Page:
MEMBER ALERT: AOPA will be closing at 1:45 p.m. Eastern on Dec. 6 and will reopen at 8:30 a.m. Eastern on Dec. 9.
October 23, 2012
By Dan Namowitz
The National Transportation Safety Board has published a final rule amending its Rules of Practice in Air Safety Proceedings—the cases in which it considers appeals of FAA enforcement actions against pilots. The FAA actions can include emergency determinations leading to the immediate revocation or suspension of an airman certificate.
In a separate action, the NTSB published an interim rule for reviewing FAA certificate actions in keeping with provisions of the Pilot’s Bill of Rights, which was signed into law Aug. 3. The NTSB is soliciting public comments by Dec. 17 on the interim rules.
The final rule amending the NTSB’s Rules of Practice in Air Safety Proceedings will become effective Nov. 15. AOPA submitted comments on the proposed rule at two stages of the rulemaking process, urging better pilot access to the government’s evidence against them, and urging the NTSB to assume more substantive authority to dismiss or delay the imposition of an FAA action taken on an emergency basis.
In the final rule, the NTSB let stand a review standard under which it must “assume the truth” of the FAA’s allegations against a pilot—a standard which AOPA has contended makes it extremely difficult for an individual to successfully and fairly challenge the FAA’s assertions that an emergency exists warranting the immediate effectiveness of the agency’s action.
The NTSB said it lacked the resources to hold hearings on petitions contesting emergency determinations “given the expedited time frame” of 60 days required for a ruling on the merits of the cases. But in a provision favorable to pilots, the final rule now specifically provides that its law judges have leeway to consider evidence submitted by a respondent contesting the FAA’s emergency determination.
The NTSB did not rule out revisiting the standard, noting that it would “consider this analysis anew in light of any petition for rulemaking, that includes novel suggestions or points not previously articulated,” according to the final rule.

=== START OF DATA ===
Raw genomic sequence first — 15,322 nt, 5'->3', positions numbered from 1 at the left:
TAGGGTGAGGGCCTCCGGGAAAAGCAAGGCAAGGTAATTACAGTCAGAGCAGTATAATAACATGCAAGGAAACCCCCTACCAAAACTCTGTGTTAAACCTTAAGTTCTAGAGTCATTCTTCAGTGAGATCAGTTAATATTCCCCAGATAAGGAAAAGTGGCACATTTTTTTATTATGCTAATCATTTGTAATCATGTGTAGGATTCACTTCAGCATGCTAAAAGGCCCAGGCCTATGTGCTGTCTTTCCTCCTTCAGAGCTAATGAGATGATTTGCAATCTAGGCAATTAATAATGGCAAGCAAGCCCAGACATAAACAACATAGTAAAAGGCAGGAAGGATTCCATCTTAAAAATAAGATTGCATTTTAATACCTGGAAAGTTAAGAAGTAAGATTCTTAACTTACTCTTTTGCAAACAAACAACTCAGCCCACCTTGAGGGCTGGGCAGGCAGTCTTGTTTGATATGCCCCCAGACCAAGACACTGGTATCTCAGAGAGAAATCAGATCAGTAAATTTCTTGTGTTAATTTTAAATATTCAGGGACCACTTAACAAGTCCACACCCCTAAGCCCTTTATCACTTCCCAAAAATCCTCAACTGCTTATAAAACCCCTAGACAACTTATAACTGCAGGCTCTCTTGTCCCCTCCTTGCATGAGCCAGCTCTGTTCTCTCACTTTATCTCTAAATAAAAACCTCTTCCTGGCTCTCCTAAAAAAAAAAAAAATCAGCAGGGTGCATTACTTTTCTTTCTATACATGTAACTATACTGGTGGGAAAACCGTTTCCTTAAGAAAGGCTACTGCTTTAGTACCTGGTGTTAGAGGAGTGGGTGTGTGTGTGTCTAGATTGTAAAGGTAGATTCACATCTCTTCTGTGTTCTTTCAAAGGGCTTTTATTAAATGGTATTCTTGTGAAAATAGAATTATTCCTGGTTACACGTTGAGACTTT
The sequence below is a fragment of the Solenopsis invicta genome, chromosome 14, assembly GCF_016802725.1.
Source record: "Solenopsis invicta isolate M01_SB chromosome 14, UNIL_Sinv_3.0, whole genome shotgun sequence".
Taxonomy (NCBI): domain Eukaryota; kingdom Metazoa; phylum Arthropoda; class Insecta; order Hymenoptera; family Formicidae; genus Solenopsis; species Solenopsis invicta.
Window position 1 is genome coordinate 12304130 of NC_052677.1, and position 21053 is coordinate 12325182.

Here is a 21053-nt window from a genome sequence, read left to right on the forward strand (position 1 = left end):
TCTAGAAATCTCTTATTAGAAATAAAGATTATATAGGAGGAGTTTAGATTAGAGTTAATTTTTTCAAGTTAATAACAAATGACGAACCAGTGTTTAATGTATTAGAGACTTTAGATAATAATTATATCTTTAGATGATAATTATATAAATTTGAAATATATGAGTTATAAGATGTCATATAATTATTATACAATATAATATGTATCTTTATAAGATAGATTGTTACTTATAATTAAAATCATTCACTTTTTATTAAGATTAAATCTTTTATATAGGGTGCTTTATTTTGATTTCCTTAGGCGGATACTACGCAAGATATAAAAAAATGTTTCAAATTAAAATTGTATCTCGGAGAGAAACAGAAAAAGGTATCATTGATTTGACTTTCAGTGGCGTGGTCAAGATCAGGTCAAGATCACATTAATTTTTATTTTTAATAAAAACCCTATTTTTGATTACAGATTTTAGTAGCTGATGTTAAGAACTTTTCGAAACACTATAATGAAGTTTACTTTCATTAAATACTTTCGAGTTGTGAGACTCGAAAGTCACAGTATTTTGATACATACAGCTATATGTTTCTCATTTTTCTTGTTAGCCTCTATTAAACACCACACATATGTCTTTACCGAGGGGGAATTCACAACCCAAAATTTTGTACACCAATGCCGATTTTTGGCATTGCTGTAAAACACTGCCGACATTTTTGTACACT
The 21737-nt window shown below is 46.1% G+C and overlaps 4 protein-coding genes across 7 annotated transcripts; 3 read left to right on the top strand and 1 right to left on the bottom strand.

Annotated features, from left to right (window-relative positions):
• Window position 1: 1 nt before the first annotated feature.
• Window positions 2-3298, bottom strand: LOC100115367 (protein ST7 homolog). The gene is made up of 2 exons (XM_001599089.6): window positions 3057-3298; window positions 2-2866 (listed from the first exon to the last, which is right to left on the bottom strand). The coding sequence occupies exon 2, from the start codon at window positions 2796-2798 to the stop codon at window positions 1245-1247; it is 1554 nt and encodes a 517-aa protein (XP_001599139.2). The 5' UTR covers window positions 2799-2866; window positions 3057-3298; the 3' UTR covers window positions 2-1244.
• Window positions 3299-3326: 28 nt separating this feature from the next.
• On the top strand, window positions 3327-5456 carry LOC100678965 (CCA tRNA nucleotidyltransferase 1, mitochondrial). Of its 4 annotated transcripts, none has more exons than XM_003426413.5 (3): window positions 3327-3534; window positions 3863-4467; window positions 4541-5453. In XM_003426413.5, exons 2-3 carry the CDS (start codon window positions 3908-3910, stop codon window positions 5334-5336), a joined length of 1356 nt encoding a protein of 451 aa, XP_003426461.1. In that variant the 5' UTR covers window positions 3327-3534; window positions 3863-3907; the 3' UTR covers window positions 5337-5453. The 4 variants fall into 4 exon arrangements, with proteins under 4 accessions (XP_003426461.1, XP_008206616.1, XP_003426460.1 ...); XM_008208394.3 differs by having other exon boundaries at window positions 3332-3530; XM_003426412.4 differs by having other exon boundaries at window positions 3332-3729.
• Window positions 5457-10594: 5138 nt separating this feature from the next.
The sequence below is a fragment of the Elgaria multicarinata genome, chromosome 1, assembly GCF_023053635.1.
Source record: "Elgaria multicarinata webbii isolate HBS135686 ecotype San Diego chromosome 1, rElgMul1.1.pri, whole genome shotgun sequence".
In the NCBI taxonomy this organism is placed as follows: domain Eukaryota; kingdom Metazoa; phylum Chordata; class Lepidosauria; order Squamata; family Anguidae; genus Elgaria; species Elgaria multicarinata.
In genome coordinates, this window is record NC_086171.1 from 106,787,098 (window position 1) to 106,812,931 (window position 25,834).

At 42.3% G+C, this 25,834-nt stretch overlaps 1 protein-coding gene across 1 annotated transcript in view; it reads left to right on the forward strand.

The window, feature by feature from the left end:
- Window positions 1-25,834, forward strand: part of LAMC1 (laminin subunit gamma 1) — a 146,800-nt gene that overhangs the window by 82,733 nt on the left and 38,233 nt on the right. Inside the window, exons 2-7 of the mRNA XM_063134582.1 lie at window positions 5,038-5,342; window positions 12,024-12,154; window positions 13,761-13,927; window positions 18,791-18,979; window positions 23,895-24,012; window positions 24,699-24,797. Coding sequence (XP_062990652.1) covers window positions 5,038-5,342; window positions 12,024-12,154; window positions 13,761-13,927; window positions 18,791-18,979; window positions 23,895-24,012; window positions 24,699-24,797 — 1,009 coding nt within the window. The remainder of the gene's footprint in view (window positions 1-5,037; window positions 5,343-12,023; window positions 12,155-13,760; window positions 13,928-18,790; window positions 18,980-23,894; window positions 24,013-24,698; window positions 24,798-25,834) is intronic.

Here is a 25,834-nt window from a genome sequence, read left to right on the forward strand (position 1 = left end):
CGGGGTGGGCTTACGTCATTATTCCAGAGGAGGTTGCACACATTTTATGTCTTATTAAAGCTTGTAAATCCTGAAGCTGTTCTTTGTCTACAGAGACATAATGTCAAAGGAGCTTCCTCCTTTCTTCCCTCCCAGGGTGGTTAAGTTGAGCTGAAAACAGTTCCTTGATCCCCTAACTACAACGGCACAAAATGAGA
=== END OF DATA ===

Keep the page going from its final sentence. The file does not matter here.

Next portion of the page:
The NTSB also adopted provisions for electronic document filing in emergency and “normal” cases, and expressed the intention to further develop electronic docketing and filing capabilities.
Pilot’s Bill of Rights implemented
In a move to assure compliance with the Pilot’s Bill of Rights, the NTSB implemented interim rules amending its procedures for reviewing FAA certificate actions and invited public comments by Dec. 17.
Under the Pilot’s Bill of Rights, the FAA must “disclose its enforcement investigative report to each respondent in an aviation certificate enforcement case.” The law requires the NTSB to apply Federal Rules of Civil Procedure and the Federal Rules of Evidence to those cases. The law gives litigants “the option of appealing the Board’s orders to either a Federal district court or a Federal court of appeals,” according to the interim rule.
The interim measure provides that an order “may be dismissed if the FAA fails to comply with provisions requiring that the FAA give an airman access to certain data during its investigation,” said AOPA Counsel Kathleen A. Yodice.
Yodice said that AOPA will submit formal comments on the interim rule. She encouraged members to review the rule and submit comments by Dec. 17 by email or by mail to NTSB Office of General Counsel, 490 L’Enfant Plaza East SW., Washington, DC 20594–2003. Please cite Docket ID Number NTSB–GC–2011–0001.
GA Safety and Accidents,
Pilot Safety and Skills
The House has passed a bill requiring the TSA to consult stakeholders, including general aviation representatives, before making major changes to security policy.
Your mission: Fly with eight F-15s to the Philippines, rejoin, refuel with air tankers, engage an unknown number of Red Air fighters, refuel again, and then return home to Okinawa. And fly with radio silence up to the first contact with the Red Air fighters.
The Aviation Safety Reporting System is a voluntary safety reporting program that allows airmen to make anonymous reports to the government about issues encountered in aviation, with anonymity allowing the airman to be candid–even when their actions may have been a violation of the regulations.
AOPA thanks our members for their continued support in protecting the freedom to fly.